Upgrading Ubuntu 10.04 to … Lubuntu 11.10
Update 2012-05-28: Xubuntu is also very nice…
I stayed with Ubuntu 10.04 LTS until today. Upgrading has always been on the “todo, sometime … soonish” list, but I’ve been hesitant to switch to Unity, preferring instead the classic desktop interface.
Today though, I was bitten by the spring-cleaning bug and figured it was finally time.
Being 3 versions behind what’s current, I opted to back up my data and do a clean Ubuntu 11.10 install. The installer program has been updated since the last time I used it. It now asks you right at the beginning if you want to grab available upgrades during the install process, and also asks you if you want some non-free extras included with the install. It also does a sort of dual-process install now, where it begins copying files while at the same time asking you for some other bits of info it needs during the install. Pretty slick.
After the install, and the reboot, I was faced with a fresh Ubuntu 11.10 desktop, featuring the Unity UI. I’m sure the Canonical devs have put lots of excellent work into Unity, but the UI was not my cup of tea.
Looking for something more plain, minimal, and more like a “classic standard” desktop — but still wanting the user-friendliness I was getting before — I was happy to find Lubuntu: a lightweight variant of Ubuntu. When booting the Lubuntu cd, at first I got a console-based installer, but it automatically switched to a GUI installer that looked just like the one that Ubuntu used earlier. The (again, clean) installation seemed a bit quicker (though I didn’t time it), and soon it re-booted and I was logged in.
Nice! Exactly what I was hoping for!
:) Classic desktop. One main bar (“panel”) at the bottom. A regular applications menu. Lots of open space. Still user-friendly. Simple, fast, and practical. Perfect.
Customizing the panel is easy: right-click to access the “Settings” menu item (at the top of the context menu) for whichever element within the panel you just right-clicked on. Further down that context menu is a more general “Panel Settings” menu item which applies to the panel as a whole.
A few notes about changes I notice right off the bat from Ubuntu 10.04:
No panel along the top of the screen, giving you back a little screen real estate.
When you plug in an external storage device, it doesn’t show up on the desktop. Instead, a dialog pops up asking if you want to use the file browser to see it. Fine.
putting files into your ~/Desktop dir doesn’t make them show up on the Desktop. Fine.
Lubuntu comes OOTB with Google Chromium instead of Firefox, and so, required a quick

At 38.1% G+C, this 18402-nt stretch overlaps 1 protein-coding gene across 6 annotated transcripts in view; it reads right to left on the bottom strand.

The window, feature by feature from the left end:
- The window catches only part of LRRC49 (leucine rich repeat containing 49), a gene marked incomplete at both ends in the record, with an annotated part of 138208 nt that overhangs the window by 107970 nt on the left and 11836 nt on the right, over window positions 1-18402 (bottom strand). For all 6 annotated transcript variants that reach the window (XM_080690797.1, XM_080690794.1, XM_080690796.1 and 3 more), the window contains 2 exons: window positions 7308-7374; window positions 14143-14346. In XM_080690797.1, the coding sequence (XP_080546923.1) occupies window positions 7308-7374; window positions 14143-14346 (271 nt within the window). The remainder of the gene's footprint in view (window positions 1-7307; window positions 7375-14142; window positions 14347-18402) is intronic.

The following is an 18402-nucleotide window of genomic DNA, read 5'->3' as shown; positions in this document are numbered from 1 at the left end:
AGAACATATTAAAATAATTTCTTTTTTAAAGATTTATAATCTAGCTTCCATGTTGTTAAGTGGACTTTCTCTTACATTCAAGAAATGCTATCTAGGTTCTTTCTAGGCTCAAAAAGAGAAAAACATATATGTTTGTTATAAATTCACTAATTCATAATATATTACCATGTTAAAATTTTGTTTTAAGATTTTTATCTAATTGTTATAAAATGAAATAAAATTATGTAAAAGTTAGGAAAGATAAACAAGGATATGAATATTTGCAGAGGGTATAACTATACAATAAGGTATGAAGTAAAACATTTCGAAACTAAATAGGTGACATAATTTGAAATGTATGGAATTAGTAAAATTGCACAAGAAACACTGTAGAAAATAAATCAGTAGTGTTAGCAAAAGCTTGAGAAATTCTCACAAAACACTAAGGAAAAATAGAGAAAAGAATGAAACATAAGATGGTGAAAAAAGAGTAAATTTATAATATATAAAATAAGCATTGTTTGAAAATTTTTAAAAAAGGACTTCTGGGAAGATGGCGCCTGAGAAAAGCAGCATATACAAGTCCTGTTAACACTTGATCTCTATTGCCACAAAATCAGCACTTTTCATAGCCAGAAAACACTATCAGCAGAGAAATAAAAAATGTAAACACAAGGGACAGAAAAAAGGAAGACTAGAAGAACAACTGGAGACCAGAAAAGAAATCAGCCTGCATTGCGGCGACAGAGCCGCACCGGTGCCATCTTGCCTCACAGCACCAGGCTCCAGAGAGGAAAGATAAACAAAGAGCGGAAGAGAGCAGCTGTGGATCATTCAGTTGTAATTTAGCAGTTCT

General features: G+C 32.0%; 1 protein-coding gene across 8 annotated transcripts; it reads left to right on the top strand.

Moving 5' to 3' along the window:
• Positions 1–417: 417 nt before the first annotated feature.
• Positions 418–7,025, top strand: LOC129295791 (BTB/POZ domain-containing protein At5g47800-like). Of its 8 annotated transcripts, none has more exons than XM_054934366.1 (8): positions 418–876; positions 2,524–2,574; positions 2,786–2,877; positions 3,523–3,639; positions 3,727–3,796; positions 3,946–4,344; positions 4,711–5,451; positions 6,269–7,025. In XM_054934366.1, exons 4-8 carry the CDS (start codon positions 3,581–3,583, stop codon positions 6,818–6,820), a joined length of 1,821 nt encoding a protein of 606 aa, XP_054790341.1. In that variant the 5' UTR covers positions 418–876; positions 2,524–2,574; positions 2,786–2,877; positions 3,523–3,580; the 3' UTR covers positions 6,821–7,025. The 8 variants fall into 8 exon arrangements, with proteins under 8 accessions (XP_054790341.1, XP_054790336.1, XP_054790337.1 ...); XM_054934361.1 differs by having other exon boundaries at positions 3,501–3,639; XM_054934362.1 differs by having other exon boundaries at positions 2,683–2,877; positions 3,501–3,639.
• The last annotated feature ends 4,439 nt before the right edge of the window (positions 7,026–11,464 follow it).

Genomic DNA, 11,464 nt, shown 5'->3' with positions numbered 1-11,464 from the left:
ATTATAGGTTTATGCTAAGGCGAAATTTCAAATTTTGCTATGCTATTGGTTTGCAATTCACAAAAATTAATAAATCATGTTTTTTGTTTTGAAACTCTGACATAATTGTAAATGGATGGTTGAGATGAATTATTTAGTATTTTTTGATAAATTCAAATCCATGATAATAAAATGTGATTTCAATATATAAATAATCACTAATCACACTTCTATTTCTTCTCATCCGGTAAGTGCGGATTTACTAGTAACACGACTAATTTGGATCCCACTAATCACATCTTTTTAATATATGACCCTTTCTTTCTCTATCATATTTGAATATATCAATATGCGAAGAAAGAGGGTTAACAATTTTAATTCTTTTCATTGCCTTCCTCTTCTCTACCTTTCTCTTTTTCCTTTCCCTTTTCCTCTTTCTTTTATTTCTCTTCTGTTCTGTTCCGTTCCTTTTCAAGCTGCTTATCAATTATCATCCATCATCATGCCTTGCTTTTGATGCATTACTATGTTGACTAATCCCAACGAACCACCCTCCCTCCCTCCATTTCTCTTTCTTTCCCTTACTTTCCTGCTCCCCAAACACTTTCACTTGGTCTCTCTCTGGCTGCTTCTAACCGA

sudo apt-get install firefox.
At first I didn’t see an obvious way to put the system “to sleep”. I’m on a laptop, and previously I could shut the laptop and Ubuntu would go into a sleep mode (I don’t recall at the moment what, if any, special config was required for that). What works now though is to click the shutdown menu and click “Suspend” – this puts the system to sleep and I can either close the lid, or click the power button to wake it up. Upon opening, XScreensaver prompts for a password. Works fine.
The default LXDE apps (for example, leafpad, gpicview, and the file manager) start up lightning fast.
Some quick changes I made right away:
right-click on the Desktop → “Desktop Preferences”. Also, “Main Menu → Preferences → Customize Look and Feel”.
Added some apps to the Application Launch Bar in the Panel (Right-click on the area of the panel to the right of the main menu and select the top menu item: “Application Launch Bar Settings”. Find and add apps.)
Added a couple more virtual desktops.
Right-click on the digital clock, “Digital Clock Settings”, and changed clock format to
%B %d, %l:%M %pand tooltip format to
Terminal: I like to install urxvt, and was pleasantly surprised to see an rxvt-unicode-256color package available. Nice! Had to search around to figure out how to add an application launcher to the panel (for launching urxvt) though. To do it:
cd ~/.local/share/ mkdir applications; cd applications
Then make a urxvt.desktop file in there that looks like this:
[Desktop Entry] Encoding=UTF-8 Name=urxvt Comment=A nice terminal Exec=urxvt -bg gray36 -fg gray82 -fn xft:Inconsolata:size=12 Icon=lxterminal Type=Application Categories=Utility;TerminalEmulator
(requires that you’ve installed ttf-inconsolata). Finally, add urxvt to the Application Launch Bar.
The default video driver for my hardware did not support a side-by-side dual-monitor setup. It was easy to find out how to get the necessary driver: “Menu → Preferences → Additional Drivers”. Simple.
Reference: summary of some packages installed (via
sudo apt-get install <the-pkg-name>) right after Lubuntu was installed:
ttf-inconsolata ttf-linux-libertine ttf-sil-gentium emacs emacs-goodies-el git gitg firefox xchat rxvt-unicode-256color pandoc graphicsmagick diffuse tree